He had apparently been sitting on the driveshaft when the vessel began to move, causing severe injuries to his leg and severing a main artery.

The dangers of working on machinery made to rotate without ensuring that it doesn’t operate unexpectedly are wincingly clear.

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Keep Eyes Pointed In Right Direction To Avoid A Rousing Hand

 maritime accidents  Comments Off on Keep Eyes Pointed In Right Direction To Avoid A Rousing Hand
Oct 302008
 

The Ann RousingHaving your eyes open isn’t much good unless they’re pointing in the right direction. That’s a lesson learned the hard way by an OS aboard the Danish registered general cargo ship Ann Rousing in August at El Ferrol, Spain.

The ship is equipped with heavy metal folding hatch covers that roll along a coaming and are controlled by a lever in a box around 30cm to 40cxm above the deck. When the lever is released the hatch coivers stop moving automatically.

With his foot an OS was operating a lever to close a folding hatch cover, supporting himself with a hand on the hatch coaming. Another OS was working nearby. As he operated the lever, the OS took his eyes of his job and looked over to his crewmate.

It was then that the hatch cover rolled over his hand, inflicting an undoubtedly painful fracture that required hospital treatment.

Where not to put your hand

A moment of distraction that could have happened to almost anyone, true, but the incident highlights the need for procedures to be followed properly.

At the time of the incident, the injured OS had been aboard for 10 days but had worked a previous contract for four weeks. Shipboard familiarisation was given and a check list, with a box for ‘Deck cranes/derricks and
hatches
‘, was completed. He wasn’t instructed in hatch cover operations ands was just told to go away and read them. Among the written instructions was the warning “Injuries of hands if You are holding to the hatch coaming while operating…” (sic).

That, frankly, is not a good way of emphasising safety issues and the Danish investigators have recommended that the shipowner include instructions in its ship board familiarisation process.

Placement of lever set a trap for the unwary

So, perhaps the first lesson: ensure that safety related instructions are given, and demonstrated, during shipboard familiarisation, don’t rely on the seafarer to read up on them.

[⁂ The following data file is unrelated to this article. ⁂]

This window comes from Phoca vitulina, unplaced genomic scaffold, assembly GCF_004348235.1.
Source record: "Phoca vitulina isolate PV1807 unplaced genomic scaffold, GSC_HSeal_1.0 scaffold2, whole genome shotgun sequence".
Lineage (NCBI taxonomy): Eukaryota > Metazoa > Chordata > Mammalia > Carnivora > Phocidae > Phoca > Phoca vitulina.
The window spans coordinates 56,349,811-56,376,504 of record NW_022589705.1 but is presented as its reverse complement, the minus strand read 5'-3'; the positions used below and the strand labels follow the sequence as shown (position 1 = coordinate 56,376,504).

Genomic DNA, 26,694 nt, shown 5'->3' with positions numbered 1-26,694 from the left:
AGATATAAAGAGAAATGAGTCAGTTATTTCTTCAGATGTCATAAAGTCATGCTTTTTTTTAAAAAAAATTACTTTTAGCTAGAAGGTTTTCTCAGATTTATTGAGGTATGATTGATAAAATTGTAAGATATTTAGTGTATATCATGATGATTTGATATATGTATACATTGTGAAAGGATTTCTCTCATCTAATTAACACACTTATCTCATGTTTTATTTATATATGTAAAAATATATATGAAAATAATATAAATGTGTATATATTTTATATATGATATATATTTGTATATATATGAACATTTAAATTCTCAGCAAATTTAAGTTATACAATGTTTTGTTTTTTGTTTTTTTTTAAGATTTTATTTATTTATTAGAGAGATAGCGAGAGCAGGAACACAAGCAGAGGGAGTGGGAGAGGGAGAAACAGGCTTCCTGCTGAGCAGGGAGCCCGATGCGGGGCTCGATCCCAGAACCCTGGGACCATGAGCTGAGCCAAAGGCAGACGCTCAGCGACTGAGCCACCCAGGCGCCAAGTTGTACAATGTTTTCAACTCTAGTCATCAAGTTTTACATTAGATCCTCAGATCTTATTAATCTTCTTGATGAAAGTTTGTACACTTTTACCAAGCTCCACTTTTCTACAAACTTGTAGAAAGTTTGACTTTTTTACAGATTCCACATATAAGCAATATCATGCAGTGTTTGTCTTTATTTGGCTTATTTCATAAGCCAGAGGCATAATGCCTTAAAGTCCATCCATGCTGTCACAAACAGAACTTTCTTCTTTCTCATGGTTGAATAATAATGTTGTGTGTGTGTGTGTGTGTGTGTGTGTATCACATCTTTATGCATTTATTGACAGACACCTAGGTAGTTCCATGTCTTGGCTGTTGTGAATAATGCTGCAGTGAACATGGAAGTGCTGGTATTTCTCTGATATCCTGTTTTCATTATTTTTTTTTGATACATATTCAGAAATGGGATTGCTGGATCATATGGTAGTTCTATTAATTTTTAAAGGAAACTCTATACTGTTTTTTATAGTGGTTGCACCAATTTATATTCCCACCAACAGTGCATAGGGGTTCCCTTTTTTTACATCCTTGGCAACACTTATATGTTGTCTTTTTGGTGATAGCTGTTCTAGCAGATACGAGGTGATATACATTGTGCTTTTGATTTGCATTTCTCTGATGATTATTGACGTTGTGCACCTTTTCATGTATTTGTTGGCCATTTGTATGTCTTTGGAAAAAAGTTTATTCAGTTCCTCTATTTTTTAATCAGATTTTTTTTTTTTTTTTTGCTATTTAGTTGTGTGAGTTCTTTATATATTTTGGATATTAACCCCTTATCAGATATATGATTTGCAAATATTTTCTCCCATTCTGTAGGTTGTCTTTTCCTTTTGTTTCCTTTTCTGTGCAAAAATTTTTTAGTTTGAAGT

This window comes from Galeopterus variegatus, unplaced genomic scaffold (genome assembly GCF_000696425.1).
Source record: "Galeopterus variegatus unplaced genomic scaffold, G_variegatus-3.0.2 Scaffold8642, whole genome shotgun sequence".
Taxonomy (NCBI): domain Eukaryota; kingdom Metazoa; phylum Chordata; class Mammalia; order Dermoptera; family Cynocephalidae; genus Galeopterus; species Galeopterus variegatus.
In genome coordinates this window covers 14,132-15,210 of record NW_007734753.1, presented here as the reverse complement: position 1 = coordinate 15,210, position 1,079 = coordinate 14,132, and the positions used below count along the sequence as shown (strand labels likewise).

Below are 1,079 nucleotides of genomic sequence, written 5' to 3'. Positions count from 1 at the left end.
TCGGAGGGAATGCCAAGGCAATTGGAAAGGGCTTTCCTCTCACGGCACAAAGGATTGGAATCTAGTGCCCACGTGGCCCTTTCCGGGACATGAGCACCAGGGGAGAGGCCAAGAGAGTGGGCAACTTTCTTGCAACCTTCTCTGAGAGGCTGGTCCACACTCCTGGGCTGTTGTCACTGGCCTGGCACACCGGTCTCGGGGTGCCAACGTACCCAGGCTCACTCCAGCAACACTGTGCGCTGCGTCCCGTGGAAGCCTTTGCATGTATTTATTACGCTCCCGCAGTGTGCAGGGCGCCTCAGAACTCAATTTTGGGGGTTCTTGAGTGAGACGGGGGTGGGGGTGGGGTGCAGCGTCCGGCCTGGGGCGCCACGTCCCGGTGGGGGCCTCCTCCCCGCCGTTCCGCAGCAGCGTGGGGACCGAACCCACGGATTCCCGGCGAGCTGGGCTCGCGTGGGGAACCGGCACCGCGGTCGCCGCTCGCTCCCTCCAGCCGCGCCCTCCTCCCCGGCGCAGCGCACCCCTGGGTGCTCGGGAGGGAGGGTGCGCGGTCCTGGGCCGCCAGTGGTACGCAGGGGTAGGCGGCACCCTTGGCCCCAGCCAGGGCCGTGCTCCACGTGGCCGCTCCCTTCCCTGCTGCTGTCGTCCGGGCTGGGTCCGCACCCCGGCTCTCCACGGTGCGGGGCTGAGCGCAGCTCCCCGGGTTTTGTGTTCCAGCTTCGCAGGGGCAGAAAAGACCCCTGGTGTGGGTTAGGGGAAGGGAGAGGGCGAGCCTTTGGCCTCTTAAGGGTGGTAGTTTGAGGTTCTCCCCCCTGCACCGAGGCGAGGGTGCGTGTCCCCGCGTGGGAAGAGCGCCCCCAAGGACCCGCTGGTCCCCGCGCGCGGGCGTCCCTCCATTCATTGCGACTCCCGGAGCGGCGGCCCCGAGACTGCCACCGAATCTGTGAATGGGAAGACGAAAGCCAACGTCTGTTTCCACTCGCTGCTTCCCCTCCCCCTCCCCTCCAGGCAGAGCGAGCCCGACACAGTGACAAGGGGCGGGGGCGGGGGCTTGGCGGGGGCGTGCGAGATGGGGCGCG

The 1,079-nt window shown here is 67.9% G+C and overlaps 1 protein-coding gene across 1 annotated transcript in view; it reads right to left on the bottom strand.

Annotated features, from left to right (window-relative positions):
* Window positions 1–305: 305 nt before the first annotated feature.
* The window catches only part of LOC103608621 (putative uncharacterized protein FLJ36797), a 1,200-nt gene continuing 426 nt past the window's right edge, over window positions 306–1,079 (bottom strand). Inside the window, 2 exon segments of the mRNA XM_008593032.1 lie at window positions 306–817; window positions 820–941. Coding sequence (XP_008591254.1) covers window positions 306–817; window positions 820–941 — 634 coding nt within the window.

Placement of the lever wasn’t thought through very well. When operated with a foot it was a natural, and dangerous, act to put a hand on the hatch coaming for support. If there’s one like it on your ship, it’s a trap waiting to snap at the unwary. Recommendations from the investigators include moving the lever to a location at which hands can’t rest on hatch coamings or installing screening arrangements at control stations. You might take a look at arrangements on your ship.

The official report also notes that no safety watch was kept with someone standing by to press the emergency stop button. When moving heavy equipment, which includes hefty metal hatch covers, it’s wise to set up a safety watch – it could save more than your hand.

Not specifically mentioned in the report is a Job Safety Assessment,JSA, and toolbox talk. The warning in the written instructions suggests that a JSA had been done and the hazards known. It’s seems fairly obvious that there was no toolbox talk prior to the job being carried out. A toolbox talk, which need only take a couple of minutes, involves clarifying who is going to do what, the equipment available, the hazards and the safety procedures to mitigate those hazards.

Chances are that that if there had been a toolbox talk, the injured OS would have kept his eye on the job and his hand off the coaming.

Official Report here

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No Safety Shoes – How The Toes Goes

 accident reporting  Comments Off on No Safety Shoes – How The Toes Goes
Jul 172008
 

A trainee fisherman lost the majority of his toes on the left foot in an accident on a trawler while fishing for Norwegian lobsters.

After having emptied one of the trawls into two fish tanks on the aft deck, the trainee fisherman waited by one of the corners of the hatch while the skipper closed it by use of hydraulics.

The left foot of the trainee was in the way of the hatch which either the trainee or the skipper noticed until the foot was squeezed severely by the closing hatch.

The trainee was wearing regular rubber boots.

Says it all.

Read the report here.